After about three years with Jesus the disciples had heard his emphasis on forgiveness, the need to forgive and how their heavenly father is also merciful to the sinner. Peter asked to be sure on how many times a disciple is expected to forgive. He did not stop at three but “as many as seven times?” Note that the number seven itself, stood for fullness, totality. So Peter’s question could also be reframed thus, ‘do you mean we must forgive always and every time?’ Jesus then replied Peter, you need to go beyond totality, ‘seventy-seven-times’ that is to eternity, no end to the number of times that you have to forgive.

 

The story told by Jesus in the passage, is of great help in understanding the difference between what God does for us, in forgiving our sins and how tiny what we suffer, and still fail to forgive.

1 denaruis = 1 day’s wage

1 talent = 6,000 denarii (6,000 days wages)

10,000 talents (60 million days wages—160,000 years)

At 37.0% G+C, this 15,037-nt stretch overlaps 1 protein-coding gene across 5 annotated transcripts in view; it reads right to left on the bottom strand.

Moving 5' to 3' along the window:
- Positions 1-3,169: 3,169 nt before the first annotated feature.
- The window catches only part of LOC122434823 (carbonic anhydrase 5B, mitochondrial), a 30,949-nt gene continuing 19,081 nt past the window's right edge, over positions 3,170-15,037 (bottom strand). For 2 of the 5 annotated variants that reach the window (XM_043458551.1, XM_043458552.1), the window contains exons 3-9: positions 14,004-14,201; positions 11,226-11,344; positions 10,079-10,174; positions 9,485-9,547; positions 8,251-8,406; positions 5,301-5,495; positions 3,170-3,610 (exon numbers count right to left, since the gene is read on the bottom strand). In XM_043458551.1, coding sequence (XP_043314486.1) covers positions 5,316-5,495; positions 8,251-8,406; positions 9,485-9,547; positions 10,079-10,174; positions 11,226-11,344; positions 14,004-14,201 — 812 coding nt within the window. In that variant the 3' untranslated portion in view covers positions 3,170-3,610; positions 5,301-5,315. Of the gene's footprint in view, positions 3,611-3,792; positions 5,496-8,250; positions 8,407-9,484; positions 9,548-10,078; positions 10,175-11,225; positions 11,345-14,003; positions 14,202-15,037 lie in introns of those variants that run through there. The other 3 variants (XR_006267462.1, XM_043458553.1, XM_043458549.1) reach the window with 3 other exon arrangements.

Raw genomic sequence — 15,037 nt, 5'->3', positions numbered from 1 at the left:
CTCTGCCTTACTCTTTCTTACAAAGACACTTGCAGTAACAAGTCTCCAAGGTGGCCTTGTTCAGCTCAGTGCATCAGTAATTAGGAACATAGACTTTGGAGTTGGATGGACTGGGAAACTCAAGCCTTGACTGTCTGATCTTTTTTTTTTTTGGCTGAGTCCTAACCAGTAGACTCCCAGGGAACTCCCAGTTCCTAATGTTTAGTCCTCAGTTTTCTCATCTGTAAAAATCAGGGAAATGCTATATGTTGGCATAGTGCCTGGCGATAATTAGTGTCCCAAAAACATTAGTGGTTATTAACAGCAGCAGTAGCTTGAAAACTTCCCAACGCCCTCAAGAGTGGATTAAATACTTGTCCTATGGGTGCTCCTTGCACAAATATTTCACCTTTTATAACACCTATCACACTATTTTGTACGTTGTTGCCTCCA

Ten thousand talents at the time of Jesus would have taken a daily worker very many years (according to Prof. Brant Pitre- about 3.6 billion dollars in today’s calculation) to earn. That means, it is a debt, this servant can never repay. But the king after listening to the plea of this servant forgave his debt. But the same servant, could not even give his fellow servant, who owed 100 denarii (100 days wage) some time to pay up something very little that he is owed. He got him arrested and thrown into prison. Because of that, he is recalled and sent to prison too and from his prison he will have to pay his debt. How possible is that? He will remain in prison for life. Does that put some fear in us? Will God recall all our past mistakes if we fail to forgive our neighbours?